Epithelial tissues function as the first line of defense between the host and the outside environment, which includes pathogenic and non-pathogenic bacteria. In the oral cavity, epithelial tissues are constantly exposed to a variety of bacteria, but most individuals maintain a healthy homeostasis. However, little is known about how this homeostatic relationship is orchestrated. Preliminary data utilizing RNA interference via siRNA suggest that compensatory mechanisms exist among Pattern Recognition Receptors (PRRs). Additionally, when a PRR is activated, the expression of other PRRs increases. These data strongly suggest that epithelial cells have novel mechanisms to balance expression of PRRs in response to bacteria. The hypothesis to be tested in this proposal is that PRRs balance their responses in epithelial innate immunity upon exposure to oral bacteria depending on the characteristics and pathogenicity of the bacteria. The goal of this work is to understand cross- communication between epithelial receptors as well as the specific signaling pathways that are involved in the PRR cross-communication in epithelial innate immunity. This proposal will investigate how various epithelial cell receptors compensate for the activation or absence of one another in inducing appropriate epithelial innate immune responses. In addition, this proposal will examine if activation of PRRs differentially regulate the NF?B and MAPK signaling pathways, thus tailoring epithelial innate immune responses to individual bacterium. Since bacteria have multiple Microbial-Associated Molecular Patterns and epithelial cells express multiple PRRs, it is reasonable to expect that there is cross-communication and balancing between these PRRs in epithelial responses to various bacteria in order to induce appropriate innate immune responses. The proposed studies will lead to a better understanding of the way oral epithelia produce appropriate innate immune responses to pathogenic and non-pathogenic bacteria, guiding a way to new therapeutic targets to prevent and treat oral diseases, such as periodontal disease.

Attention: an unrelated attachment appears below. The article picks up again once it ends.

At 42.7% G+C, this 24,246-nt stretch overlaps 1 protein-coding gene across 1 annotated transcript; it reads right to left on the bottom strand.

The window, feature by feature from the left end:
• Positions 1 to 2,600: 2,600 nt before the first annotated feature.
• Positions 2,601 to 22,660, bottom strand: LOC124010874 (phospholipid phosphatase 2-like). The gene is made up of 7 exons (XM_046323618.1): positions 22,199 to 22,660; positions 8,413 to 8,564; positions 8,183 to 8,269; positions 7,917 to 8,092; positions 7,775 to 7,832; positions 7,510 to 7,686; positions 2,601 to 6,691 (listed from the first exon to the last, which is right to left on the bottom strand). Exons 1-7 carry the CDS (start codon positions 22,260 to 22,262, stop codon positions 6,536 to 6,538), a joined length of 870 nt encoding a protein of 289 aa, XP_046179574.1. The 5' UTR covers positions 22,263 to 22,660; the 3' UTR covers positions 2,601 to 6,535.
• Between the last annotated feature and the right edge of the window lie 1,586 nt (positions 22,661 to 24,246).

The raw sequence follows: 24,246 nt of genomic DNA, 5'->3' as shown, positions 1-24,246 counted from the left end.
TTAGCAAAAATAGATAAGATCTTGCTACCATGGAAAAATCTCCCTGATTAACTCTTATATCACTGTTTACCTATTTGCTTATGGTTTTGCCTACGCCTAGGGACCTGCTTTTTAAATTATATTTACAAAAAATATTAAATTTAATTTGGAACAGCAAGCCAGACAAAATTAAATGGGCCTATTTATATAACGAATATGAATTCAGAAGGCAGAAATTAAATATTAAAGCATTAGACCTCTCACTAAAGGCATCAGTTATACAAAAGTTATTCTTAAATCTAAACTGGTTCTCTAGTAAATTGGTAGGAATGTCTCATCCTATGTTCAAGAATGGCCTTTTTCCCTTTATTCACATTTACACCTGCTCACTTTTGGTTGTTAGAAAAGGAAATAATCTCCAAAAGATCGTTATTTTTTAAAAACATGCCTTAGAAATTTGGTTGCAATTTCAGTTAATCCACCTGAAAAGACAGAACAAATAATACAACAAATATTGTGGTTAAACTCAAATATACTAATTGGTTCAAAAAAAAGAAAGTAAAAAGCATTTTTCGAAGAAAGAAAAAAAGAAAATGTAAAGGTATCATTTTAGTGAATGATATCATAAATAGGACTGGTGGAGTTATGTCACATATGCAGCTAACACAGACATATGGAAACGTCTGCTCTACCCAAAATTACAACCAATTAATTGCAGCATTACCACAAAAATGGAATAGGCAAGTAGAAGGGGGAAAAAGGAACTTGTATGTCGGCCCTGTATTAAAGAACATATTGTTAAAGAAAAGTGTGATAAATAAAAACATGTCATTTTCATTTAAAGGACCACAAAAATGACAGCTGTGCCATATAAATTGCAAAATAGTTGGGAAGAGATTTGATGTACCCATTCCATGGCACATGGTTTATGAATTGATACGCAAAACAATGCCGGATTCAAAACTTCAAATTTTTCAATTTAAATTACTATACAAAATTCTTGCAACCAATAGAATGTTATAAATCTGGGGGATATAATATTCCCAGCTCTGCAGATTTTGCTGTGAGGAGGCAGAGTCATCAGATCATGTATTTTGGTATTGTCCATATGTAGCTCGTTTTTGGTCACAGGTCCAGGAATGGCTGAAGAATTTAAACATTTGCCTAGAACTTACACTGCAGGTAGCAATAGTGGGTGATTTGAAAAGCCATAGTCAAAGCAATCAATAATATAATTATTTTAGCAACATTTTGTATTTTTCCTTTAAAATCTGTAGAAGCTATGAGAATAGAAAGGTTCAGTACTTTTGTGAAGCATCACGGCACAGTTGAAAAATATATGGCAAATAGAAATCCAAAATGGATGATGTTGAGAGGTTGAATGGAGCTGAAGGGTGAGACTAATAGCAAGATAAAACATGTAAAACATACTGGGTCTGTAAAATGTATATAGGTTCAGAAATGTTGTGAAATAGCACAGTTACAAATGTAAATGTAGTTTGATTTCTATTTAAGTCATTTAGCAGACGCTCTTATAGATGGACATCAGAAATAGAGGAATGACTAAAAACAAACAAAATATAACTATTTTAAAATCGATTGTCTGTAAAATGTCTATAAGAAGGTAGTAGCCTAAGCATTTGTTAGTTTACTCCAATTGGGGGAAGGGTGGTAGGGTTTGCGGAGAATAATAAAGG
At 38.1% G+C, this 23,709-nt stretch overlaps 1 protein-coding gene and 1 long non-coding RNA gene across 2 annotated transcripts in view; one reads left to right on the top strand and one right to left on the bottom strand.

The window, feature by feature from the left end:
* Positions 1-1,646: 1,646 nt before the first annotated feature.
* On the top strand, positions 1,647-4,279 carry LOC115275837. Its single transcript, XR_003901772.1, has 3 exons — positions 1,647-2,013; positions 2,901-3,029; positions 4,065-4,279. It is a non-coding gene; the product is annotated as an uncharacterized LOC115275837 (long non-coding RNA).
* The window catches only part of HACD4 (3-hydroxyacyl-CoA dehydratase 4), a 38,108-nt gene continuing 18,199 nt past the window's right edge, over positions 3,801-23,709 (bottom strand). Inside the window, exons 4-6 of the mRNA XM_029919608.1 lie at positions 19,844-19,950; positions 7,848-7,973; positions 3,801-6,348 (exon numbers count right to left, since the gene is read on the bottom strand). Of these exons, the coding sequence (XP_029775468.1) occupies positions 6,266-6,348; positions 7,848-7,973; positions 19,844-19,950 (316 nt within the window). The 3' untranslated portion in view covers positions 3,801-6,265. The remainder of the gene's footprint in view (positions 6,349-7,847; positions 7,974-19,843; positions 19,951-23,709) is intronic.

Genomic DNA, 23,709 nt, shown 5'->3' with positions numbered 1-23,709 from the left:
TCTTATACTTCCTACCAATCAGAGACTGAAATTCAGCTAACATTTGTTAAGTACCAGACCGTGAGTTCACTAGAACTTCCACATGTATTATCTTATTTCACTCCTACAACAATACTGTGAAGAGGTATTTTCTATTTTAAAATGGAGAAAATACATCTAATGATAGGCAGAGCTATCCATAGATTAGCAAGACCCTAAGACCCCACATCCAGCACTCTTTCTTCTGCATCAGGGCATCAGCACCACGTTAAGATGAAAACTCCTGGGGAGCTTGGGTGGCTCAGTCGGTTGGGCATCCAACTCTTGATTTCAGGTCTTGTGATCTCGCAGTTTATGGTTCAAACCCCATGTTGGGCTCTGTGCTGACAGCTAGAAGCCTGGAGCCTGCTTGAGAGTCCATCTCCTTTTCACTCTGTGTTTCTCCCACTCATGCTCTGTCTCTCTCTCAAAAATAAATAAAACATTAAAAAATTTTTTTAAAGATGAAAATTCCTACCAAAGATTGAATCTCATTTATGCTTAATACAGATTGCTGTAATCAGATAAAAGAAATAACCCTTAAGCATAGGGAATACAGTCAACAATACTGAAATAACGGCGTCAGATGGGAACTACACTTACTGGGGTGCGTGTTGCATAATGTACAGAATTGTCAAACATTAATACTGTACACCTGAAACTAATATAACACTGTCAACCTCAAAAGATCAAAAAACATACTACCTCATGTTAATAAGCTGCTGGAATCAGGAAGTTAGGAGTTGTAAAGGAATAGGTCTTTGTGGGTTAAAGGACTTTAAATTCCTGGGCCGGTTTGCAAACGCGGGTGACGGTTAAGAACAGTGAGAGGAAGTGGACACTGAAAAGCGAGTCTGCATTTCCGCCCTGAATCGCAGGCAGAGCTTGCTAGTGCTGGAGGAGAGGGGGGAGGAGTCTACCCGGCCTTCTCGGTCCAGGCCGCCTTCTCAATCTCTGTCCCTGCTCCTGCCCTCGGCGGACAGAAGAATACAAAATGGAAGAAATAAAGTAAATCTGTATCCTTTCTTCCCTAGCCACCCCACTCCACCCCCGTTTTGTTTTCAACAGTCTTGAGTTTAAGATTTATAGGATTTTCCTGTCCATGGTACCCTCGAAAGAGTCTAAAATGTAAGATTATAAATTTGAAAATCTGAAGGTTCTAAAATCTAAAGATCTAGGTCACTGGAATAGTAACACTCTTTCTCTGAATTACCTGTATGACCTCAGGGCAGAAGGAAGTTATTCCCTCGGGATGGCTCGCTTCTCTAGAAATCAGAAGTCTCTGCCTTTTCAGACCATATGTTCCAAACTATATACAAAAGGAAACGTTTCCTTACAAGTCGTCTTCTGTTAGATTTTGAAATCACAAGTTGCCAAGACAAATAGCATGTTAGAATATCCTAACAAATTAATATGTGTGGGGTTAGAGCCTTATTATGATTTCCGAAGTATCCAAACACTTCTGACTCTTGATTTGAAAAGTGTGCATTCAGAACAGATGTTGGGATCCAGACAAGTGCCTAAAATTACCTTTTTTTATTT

Public Health Relevance

The specific aims to be studied include investigation of how various epithelial cell receptors compensate for the activation or absence of one another in inducing appropriate epithelial innate immune responses. This proposal will also investigate if activation of pattern-recognition receptors differentially regulate the NF?B and MAPK signaling pathways, thus tailoring epithelial innate immune responses to individual bacterium. The proposed studies will lead to a better understanding of the way oral epithelia produce appropriate innate immune responses to pathogenic and non- pathogenic bacteria, guiding a way to new therapeutic targets to prevent and treat oral diseases, such as periodontal disease.

Agency
National Institute of Health (NIH)
Institute
National Institute of Dental & Craniofacial Research (NIDCR)
Type
Research Project (R01)
Project #
5R01DE019632-05
Application #
8460434
Study Section
Special Emphasis Panel (ZRG1-MOSS-B (02))
Program Officer
Lunsford, Dwayne
Project Start
2009-08-01
Project End
2014-04-30
Budget Start
2013-05-01
Budget End
2014-04-30
Support Year
5
Fiscal Year
2013
Total Cost
$330,255
Indirect Cost
$118,553
Name
University of Washington
Department
Dentistry
Type
Schools of Dentistry
DUNS #
605799469
City
Seattle
State
WA
Country
United States
Zip Code
98195